Nicollet Mall was originally conceived as the first pedestrian mall in America with its inception dating to 1967. Once a vibrant hallmark of the city, over the years the nearly one-mile-long corridor has degraded into an uninviting “urban canyon” with big-box-retail and lack of identity. Previous renovations were implemented without any holistic vision or focus on the life of the place. The result: an unmaintained, chaotic, and inadequate urban experience.
!melk (lead design) and Tom Leader Studio (landscape architect of record) collaborated to reimagine the once thriving shopping street into an enhanced public realm, a re-established cultural hub, and repository for economic investment. To accomplish this, first a functional reorganization of the architectural framework was established. Second, the programmatic zones that are currently underperforming; eat, shop, play, were redefined. Third, was to consolidate the clutter of street elements (lights, furnishings, but also trees) into “knots,” which are clusters of concentrated program, each with a unique design and purpose to significantly increase pedestrian circulation space. Lastly, a new iconic design vocabulary was developed that draws inspiration from Minnesota’s geological context focusing on sustainability, longevity, and year-round usage (responding to the harsh contrast of seasons). The result reorganizes Nicollet Mall into a unique hybrid: linear park and shopping street. The rationale to establish some of the “knots” as mounded forms was to create microclimates of shelter, increased soil depth (for favorable rooting conditions) that accommodates four-times more street trees.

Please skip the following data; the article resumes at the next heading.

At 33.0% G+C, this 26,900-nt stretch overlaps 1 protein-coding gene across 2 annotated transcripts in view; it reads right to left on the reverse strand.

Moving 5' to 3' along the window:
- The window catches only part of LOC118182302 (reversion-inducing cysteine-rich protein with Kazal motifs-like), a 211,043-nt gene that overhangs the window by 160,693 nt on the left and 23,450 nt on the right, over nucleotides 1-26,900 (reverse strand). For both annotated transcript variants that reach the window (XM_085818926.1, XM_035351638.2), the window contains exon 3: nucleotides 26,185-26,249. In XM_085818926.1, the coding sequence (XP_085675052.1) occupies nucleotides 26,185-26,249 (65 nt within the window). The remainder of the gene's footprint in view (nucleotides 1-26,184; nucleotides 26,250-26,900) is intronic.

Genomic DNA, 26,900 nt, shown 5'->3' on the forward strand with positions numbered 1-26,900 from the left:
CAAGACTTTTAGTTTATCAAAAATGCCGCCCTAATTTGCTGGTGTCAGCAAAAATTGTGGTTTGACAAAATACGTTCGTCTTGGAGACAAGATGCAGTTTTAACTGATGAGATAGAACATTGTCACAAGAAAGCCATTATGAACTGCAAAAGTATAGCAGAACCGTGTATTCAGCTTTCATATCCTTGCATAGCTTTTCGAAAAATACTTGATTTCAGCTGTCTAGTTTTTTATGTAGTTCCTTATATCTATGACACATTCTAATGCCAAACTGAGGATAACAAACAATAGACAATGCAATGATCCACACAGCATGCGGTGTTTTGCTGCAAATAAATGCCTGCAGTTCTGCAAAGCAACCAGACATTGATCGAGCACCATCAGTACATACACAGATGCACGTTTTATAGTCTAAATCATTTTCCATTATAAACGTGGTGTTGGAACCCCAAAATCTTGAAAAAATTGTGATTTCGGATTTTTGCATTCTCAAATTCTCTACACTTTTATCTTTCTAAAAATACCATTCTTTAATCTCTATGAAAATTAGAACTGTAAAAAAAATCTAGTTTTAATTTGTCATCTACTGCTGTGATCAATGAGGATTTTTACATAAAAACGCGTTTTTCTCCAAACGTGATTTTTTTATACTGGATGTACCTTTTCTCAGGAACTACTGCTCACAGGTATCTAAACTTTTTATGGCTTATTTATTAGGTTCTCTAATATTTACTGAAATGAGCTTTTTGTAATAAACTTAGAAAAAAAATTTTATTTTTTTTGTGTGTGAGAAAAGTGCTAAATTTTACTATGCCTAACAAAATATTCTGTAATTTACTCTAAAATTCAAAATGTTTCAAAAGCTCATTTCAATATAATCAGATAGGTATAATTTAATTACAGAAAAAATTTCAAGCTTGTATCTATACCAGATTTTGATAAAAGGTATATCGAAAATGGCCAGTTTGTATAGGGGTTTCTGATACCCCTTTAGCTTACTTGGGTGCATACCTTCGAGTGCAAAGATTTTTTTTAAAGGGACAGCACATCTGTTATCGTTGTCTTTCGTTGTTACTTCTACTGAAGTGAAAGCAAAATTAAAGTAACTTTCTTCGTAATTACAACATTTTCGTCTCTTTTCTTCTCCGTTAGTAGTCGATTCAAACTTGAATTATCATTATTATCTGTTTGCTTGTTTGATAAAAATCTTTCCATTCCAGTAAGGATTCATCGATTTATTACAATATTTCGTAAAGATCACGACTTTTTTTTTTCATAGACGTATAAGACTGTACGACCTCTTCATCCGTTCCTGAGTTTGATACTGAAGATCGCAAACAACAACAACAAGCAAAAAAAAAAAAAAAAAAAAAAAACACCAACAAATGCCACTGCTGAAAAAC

In addition, the new streetscape typology facilitates programmatic diversity by inter-connecting a series of large gathering spaces. One such space is the newly proposed Market Square where a failing big-box retailer is removed to create a public outdoor plaza for seasonal markets and large events, as well as an iconic new market structure, further reinforcing civic and commercial activity in downtown Minneapolis.